Pahlavism and the Revival of Pax Iranica

  March 19, 2022   Read time 3 min
Pahlavism and the Revival of Pax Iranica
Pahlavism’s international relations were based on the idea of a ‘globalizing world’ and on the rejection of isolationism. But the Pahlavist idea of globalization differed from that propagated by the capitalist West under the slogan of liberal cosmopolitanism, and from the Soviet one, coined international proletarianism.

The shah argued: ‘First the era of Pax Irannica existed which was followed by Pax Romana. Recently, we witnessed Pax Britannica. But, today only one kind of pax can exist and that is global peace’ based on the principle that international relations were rooted in ‘the deep interdependence of the fate of all countries and peoples of the world’ in which ‘the rights of countries are respected’ and the great powers had no right to interfere in the internal affairs of lesser powers. Within this framework, ‘all countries would work together to ensure peace and economic growth’. Therefore, ‘Pahlavism is a genuine supporter of the UN, rejects isolationism and autarky and strives for peaceful co-existence with its neighbors’. However, Pahlavism, unlike other dominant ideologies of the Middle East, was wary of Third Worldism mainly because it considered Iran a primordial member of the elite ‘Western’ club.

Similar to many ideologies, Pahlavism was nationalistic, emphasizing Aryan roots to prove Iranian superiority to its neighbours and strengthened the symbols of national independence. Moreover, a major constitutive element of modern ideologies justifying the power of authoritarian or semi-authoritarian systems is the image of a specific foreign enemy. The state, by claiming to defend the country’s cultural and geopolitical borders in the face of this enemy construct, and placing blame for its own failures on it, can strengthen its legitimacy and ideological hold. Pahlavism not only lacked this powerful ideological tool but faced the popular memory of the US and UK role in overthrowing Mossadegh and the shah’s close relationship with these powers. Thus, despite Pahlavism’s rhetoric, the public perception of the shah as an agent of the West, whose interests he served before those of Iran, remained. Pahlavism’s claims to be the defender of Iranian independence rang hollow for some. Rastakhiz discourses aimed to change this perception.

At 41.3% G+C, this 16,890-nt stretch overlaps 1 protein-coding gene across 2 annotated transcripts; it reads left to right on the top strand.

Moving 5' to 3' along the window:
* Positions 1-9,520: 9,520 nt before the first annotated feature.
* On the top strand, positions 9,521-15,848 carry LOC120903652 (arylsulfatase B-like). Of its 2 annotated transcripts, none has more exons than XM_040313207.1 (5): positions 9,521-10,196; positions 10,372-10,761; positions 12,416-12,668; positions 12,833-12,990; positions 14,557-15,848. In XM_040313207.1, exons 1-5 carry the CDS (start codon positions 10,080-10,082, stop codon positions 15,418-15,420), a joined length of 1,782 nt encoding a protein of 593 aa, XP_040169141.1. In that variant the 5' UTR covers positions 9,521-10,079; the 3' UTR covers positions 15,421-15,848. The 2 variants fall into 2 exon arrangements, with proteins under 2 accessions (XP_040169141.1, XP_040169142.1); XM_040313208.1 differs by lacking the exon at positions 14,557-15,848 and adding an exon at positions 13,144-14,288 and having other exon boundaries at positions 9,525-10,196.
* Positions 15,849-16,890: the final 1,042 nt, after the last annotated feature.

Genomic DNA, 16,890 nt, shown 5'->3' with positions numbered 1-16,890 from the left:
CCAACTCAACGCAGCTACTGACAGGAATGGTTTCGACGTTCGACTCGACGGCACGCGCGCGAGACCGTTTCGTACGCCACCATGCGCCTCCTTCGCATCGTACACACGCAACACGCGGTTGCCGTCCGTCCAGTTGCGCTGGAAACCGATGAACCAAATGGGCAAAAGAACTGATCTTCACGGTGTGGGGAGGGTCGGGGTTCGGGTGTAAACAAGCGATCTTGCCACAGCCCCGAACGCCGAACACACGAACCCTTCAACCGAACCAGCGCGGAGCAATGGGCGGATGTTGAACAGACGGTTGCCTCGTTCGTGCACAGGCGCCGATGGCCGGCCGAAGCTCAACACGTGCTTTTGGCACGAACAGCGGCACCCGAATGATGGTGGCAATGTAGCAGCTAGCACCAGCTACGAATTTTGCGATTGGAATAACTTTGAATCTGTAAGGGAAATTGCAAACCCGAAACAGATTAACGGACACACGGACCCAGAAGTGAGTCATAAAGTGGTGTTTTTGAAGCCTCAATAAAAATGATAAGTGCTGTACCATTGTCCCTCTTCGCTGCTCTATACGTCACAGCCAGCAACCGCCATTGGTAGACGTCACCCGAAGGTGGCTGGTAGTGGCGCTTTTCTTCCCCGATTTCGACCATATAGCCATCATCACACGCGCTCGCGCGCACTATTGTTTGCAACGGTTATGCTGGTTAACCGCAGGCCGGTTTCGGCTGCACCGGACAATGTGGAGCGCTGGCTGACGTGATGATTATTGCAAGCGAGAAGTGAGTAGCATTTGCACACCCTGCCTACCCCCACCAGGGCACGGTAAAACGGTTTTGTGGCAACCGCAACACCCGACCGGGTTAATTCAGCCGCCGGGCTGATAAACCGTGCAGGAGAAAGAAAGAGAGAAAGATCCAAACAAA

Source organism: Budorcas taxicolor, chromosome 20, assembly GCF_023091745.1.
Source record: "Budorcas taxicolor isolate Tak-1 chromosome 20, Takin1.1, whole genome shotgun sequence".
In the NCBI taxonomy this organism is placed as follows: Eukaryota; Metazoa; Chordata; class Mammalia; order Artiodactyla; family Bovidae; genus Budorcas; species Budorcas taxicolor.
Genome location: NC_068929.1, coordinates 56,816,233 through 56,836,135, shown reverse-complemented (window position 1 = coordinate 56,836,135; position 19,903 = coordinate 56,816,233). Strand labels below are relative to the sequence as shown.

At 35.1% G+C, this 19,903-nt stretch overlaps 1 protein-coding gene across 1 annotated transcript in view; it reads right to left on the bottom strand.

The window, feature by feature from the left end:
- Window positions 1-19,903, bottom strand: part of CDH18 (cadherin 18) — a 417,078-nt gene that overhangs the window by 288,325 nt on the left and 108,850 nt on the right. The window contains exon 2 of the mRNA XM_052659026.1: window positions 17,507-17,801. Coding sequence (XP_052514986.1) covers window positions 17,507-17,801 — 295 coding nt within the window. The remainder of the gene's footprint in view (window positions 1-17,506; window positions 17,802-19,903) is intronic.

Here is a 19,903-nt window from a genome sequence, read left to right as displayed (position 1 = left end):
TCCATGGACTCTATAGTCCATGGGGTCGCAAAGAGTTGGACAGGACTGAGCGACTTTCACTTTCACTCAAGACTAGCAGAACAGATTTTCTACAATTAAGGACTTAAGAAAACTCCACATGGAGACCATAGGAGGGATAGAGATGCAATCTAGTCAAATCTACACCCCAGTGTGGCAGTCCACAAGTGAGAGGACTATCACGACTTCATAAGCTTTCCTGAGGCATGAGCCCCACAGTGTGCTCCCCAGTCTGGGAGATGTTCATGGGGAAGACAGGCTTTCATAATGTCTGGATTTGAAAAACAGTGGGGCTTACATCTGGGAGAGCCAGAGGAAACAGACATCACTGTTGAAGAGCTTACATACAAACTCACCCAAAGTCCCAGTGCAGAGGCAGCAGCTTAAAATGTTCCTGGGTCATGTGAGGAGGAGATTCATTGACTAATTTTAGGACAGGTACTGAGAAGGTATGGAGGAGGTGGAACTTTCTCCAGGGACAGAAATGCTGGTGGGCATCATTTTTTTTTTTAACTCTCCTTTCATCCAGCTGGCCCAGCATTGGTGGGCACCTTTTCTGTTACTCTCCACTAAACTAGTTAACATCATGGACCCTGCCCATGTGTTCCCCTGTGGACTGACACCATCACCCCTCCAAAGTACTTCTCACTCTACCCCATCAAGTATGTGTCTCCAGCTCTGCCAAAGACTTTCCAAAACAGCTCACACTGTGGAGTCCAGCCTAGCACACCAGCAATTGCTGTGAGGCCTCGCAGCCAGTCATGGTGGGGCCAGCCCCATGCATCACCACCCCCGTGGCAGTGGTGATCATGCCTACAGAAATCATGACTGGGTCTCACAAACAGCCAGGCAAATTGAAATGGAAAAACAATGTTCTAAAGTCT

The contradictory nature between Soviet ideology and the monarchy, and the shah’s great fear of Soviet intentions, meant that the Pahlavi state would place itself in the camp of the West during the Cold War, even if it did not share the belief in liberal democracy. At the same time, the atheism of Soviet ideology offered Pahlavism the role of defender of the faith. History also provided cause for making the USSR an ideological enemy construct. Tsarist and Soviet intervention in domestic Iranian politics along with successful and unsuccessful attempts to seize Iranian territory left a strong negative popular impression that remains to this day.
Despite these issues, Pahlavism did not use systematically the Soviet Union as a specific enemy construct, which could have limited the damage to its legitimacy rendered by the perceived and actual role of the United States in the country. Nonetheless, Pahlavism initiated state discourses warning about the plots of the imperialism of both the capitalist West and communist East against Iran. It stressed that the Pahlavi project particularly provoked Western imperialism given its claims to universality and superiority to the West.
‘Since this ideology [Pahlavism] will become dominant and victorious and is not a puppet in the hands of the [communist] East or [liberal capitalist] West (nokar-e sharq va qarb nist), the peoples of the East, Asia and western Asia will follow it. For the interests of Western imperialism this situation is dangerous’. Prior to the emergence of Pahlavism, state discourses, while including rhetoric about the injustices done to the country by the imperialism of Russia and Britain and indications about Iran’s desire to be a great regional power, did not warn of ongoing threats of Western imperialism to Iran’s ongoing economic development and geopolitical aspirations.
In sum, Pahlavism was an attempt at the ideologization of monarchy. It combined a modern transformative ideology based on the construction of a revolutionary utopia and a political conservatism dedicated to preserving the ancient monarchy with a Romantic interpretation of imperial history that was impassioned, subjective and rooted in a deterministic conception identifying the Pahlavi dynasty with the inevitable golden age of Iran’s modern future. But Pahlavism was to be an Iranian ideology that rejected ideology and the ‘–isms’ of the West and thus could be considered a nonideological ideology. The shah implicitly summarized this aspect of Pahlavism in a conversation with an American writer at the end of the 1960s.

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